The Flemish government in current affairs will shortly approve the Implementation Decree that must implement the new Taxi Decree. The social partners of the taxi sector are sounding the alarm, based on a scathing advice from the Flemish Mobility Council (MORA). According to that advice, the Flemish government introduces unrealistic criteria in the field of the environment and language skills. 

Moreover, according to the trade magazine Passenger Transport Magazine, the Implementation Decree does not provide enough resources for local authorities to implement and monitor. Finally, mobility minister Weyts does not keep his promise to monitor prices.

In its recently issued advice, MORA indicates that the current draft text does not fill the many gaps in the taxi decree. MORA warns that an unchanged implementing decision will seriously jeopardize the sustainability of the taxi sector. The employers 'organization GTL and the employees' organizations ACV-Transcom and ABVV-BTB call on the Flemish Government to take into account the advice of the MORA and the sector and to avoid a socio-economic massacre.

The implementing decree imposes very strict environmental standards on the taxi vehicles. The MORA advice indicates that there is too great a difference between the imposed eco scores and the current environmental performance of the taxi fleet to implement this without transitional measures: “Based on our figures, this measure means that 75% of Flemish taxis and 50 % of the minivans need to be replaced in the very short term, ”said Pierre Steenbergen, GTL's Secretary General. “Of course we are behind greening of the taxis. Many taxi companies focus on electric and hybrid vehicles. However, we note that the criteria that Minister Weyts now intends to impose on us are completely unrealistic and require hundreds of SMEs to replace the majority of their fleet before the beginning of next year ”.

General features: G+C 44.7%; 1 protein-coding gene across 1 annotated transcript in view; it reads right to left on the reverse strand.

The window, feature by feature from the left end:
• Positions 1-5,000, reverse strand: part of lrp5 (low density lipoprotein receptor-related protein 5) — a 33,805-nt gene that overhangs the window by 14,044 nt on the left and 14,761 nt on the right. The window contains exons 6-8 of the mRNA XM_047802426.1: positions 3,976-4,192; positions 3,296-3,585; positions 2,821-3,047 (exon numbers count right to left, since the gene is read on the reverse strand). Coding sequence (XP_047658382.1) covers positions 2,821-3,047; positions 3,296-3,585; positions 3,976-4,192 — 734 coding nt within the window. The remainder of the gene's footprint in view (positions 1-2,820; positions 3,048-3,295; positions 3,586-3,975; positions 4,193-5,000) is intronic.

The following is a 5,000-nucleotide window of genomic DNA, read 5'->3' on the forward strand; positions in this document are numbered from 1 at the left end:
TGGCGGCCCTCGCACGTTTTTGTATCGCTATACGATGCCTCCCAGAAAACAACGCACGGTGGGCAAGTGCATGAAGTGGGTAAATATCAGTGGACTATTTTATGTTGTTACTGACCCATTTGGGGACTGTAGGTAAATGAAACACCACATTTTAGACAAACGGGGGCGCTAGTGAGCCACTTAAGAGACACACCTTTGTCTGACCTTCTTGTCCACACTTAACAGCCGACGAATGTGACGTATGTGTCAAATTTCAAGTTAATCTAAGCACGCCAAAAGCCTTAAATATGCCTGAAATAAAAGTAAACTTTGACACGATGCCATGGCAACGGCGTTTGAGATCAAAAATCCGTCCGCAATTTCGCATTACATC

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The extra investment for switching from a popular diesel model to an equivalent hybrid model is approximately 20.000 euros per car. Some taxi companies replace 25 cars per year. This means that many taxi entrepreneurs get this way.

The situation is even more dire for minibuses, which are used, among other things, for the transport of wheelchair users. In addition to the much higher purchase price of the vans, the companies will also have to invest extra money in converting them for wheelchair use. In addition, the same type of minibus will be able to transport fewer people, because the electric battery takes up a lot of space. Finally, the weight of the new minibus will also oblige drivers to obtain a type D driver's license for buses. 

"Is the Flemish government prepared to bear the consequences of its brash ambitions: bankruptcies, more expensive journeys and a shortage of transport for disabled people?" asks Jan Sannen of ACV-Transcom.  

MORA notes that the current language requirements in the Implementing Decree set the bar very high for taxi drivers. In the future, drivers will have to demonstrate their knowledge of Dutch by means of a B1 certificate. The social partners agree that Dutch remains an important requirement for communicating with customers. However, the proposed language requirement is a serious barrier to the filling of these jobs. 

"The taxi sector has been providing low-threshold jobs to people who find it difficult to find work for decades. By lowering the bar to an A2 certificate, optimal service for the customer can be ensured and we exclude that low-skilled employees and newcomers will no longer have opportunities. ”, says Erik Maes of ABVV-BTB.

“Minister Weyts serves cheese with holes, a lot of holes for the municipalities,” says Pierre Steenberghen of GTL. "While the taxi decree introduces the distinction between stand-by taxis and street taxis, MORA notes that the Flemish Government is not introducing the necessary tools to allow local authorities to check whether drivers are complying with the new rules." “What prevents an individual driver from taking his chance at a location for which he is not authorized? How should the enforcer check whether or not a taxi is driving under the category taxi cab or under the street taxi category? ”Notes the MORA advice.

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The social partners have previously argued that the new Taxi Decree is implementing far-reaching liberalization tailored to Uber. Minister Weyts has always claimed that there would be additional measures in the implementing decree to deal with the possible excesses. For example, the minister promised to monitor prices to put an end to social dumping practices or price slippages. However, this promise is also not reflected in the draft implementing decree.

The MORA advice states that there is not even a detailed mechanism for price monitoring and evaluation. “Without price control, giants like Uber will compete with Flemish SMEs through dumped prices. The Uber model will lead to monopoly formation, lower wages and

- over time - higher prices. The minister must at least fulfill his promises and set up a monitoring system so that social dumping can be avoided, "concludes Erik Maes of ABVV-BTB

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